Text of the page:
Accrediting group hits past Fayette BoE’s ‘factions’
Lately, however, ‘board members appeared to be moving in a positive direction’
The Fayette County School System has received another five-year accreditation by AdvancED whose accrediting body includes the Southern Association of Colleges and Schools Council on Accreditation and School Improvement (SACS/CASI).
The school system’s score from the accreditation review which covered the past five years was an overall 2.57 out of a possible 4. Asked about the score, Superintendent Jody Barrow it is a reflection of the five-year period.
“It’s a self-reflection, not a comparison with other school systems,” Barrow said. “We challenged our folks to be open and honest about our practices over the past five years. I believe 2.57 is above average. I think we’ll be better going forward and I think the community will be happy with some of our innovations.”
Conducted in late April, the “External Review” of the school system included a summary of findings and required action.
Concerning the summary of findings based on interviews and observations, the report found that Fayette had completed “a thorough, rigorous and honest internal review” which was “well-structured, with standards committees in place to examine evidence, develop ratings and identity strengths and opportunities.”
During the review the team interviewed the four (at that time) school board members, 54 administrators, 84 teachers, 156 students, 15 parents and community stakeholders such as the chamber of commerce, law enforcement, elected officials and nonprofit agencies.
The AdvancED team noted several items at the conclusion of the report.
One of those dealt with the significant economic change within the school system and the county, including cuts in state funding, school closures, redistricting, the elimination approximately 300 job positions during the past few years and having five superintendents in four years.
Another item referenced the exemplary leadership found at all levels in the face of those challenges. The inclusion of principal representatives in the superintendent’s cabinet was considered a “powerful practice.”
The report also referenced evidence of “contentious internal board dynamics, even in public meetings, with apparent factions among board members. The (review) team also learned, however, that board members appeared to be moving in a positive direction in terms of their workings with another and in their public ‘face.’”
Covering a five-year period, the report correctly noted the division that was a feature at many previous board meetings. Though differing points of view sometimes occur in any meeting, the division which occurred several years ago was much more constant and was largely evidenced when fiscal issues were involved. During those occasions it was Bob Todd and Marion Key on one side of the fiscal coin and Terri Smith and Janet Smola on the other.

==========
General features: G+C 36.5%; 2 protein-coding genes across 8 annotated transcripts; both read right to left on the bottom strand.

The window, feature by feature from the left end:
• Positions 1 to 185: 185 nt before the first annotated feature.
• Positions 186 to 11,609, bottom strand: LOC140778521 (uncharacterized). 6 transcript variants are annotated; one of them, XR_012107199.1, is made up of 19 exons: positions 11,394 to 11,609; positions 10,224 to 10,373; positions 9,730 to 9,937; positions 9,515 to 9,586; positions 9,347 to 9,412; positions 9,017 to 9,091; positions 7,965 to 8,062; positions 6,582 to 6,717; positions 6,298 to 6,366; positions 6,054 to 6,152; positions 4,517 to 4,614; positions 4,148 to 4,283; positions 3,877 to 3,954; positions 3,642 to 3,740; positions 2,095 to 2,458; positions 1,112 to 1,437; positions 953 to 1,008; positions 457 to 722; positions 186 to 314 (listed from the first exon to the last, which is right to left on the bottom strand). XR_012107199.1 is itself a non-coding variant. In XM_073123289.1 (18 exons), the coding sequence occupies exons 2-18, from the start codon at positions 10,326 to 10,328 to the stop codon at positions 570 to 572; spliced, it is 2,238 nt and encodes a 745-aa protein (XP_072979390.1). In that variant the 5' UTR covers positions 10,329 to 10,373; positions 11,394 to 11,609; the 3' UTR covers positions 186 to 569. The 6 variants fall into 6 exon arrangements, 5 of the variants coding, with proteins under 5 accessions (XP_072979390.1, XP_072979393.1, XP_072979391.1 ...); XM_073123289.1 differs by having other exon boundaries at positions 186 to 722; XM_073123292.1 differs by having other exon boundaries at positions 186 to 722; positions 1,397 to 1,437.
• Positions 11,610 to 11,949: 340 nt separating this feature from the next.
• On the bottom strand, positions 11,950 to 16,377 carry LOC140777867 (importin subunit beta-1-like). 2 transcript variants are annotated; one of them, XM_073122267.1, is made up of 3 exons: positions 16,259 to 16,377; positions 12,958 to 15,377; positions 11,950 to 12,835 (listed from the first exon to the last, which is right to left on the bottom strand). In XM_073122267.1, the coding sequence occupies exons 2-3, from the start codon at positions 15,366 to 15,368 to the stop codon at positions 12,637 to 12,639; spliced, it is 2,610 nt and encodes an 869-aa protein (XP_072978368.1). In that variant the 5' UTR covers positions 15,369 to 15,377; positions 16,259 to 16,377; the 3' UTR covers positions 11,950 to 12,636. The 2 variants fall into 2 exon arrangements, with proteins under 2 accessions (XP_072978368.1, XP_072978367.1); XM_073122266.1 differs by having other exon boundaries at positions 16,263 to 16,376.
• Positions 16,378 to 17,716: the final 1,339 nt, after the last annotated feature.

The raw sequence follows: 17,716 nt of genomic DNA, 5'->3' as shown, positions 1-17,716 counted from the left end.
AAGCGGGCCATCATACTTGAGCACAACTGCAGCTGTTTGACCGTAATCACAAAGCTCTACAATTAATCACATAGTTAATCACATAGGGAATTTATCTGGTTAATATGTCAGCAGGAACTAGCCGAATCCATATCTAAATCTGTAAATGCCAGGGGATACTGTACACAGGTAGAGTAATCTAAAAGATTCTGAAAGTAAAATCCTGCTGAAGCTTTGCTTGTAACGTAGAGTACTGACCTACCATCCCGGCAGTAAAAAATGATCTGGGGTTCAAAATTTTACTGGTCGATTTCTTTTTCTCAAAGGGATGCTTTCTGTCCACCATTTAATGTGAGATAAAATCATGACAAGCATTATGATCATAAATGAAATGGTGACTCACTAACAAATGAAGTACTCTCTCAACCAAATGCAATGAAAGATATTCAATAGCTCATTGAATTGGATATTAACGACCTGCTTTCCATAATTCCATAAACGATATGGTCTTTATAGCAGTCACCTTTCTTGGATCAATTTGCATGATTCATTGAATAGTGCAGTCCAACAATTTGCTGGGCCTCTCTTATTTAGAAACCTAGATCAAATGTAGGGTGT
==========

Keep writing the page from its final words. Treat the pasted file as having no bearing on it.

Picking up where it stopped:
Another facet of the report dealt with required actions and opportunities which relate to the challenges faced by a system “with very strong schools but a lack of systemic focuses and consistent practices in curriculum, instruction and assessment. The team devised actions relating to ensuring that the system’s expectations in these areas become more systematic and intentional to make evident to all stakeholders of the high quality of all the schools. Interviews with the largely new curricular support staff at the central office showed that a strong foundation was in place to provide systemic growth while ensuring appropriate autonomy for schools.”
The report team as part of the review observed in 72 classrooms and evaluated the quality of instruction and learning that occurred.
“It was highly evident that students have a positive attitude and strive to meet the high expectations established by the teacher. Students were well-behaved and gave evidence of awareness of classroom routines, behavioral expectations and consequences. However, the team’s observations also revealed that use of exemplars of high quality work was by no means a routine practice.”
The report noted five areas of required action:
• Enlist internal and external stakeholders to create a vision for the future of the school system.
• Develop a process to ensure that internal board decisions and actions are in accordance with defined roles and responsibilities.
• Engage in a systematic process to align curriculum, standards-based instruction and assessment to foster creativity, communication, collaboration and critical thinking.
• Plan, organize and monitor a systematic and data-driven program for professional learning across all grade levels.
• Provide systemwide training on the analysis and application of data from multiple sources to monitor and adjust instruction.
The Fayette County School System was initially accredited by AdvancED in 2009.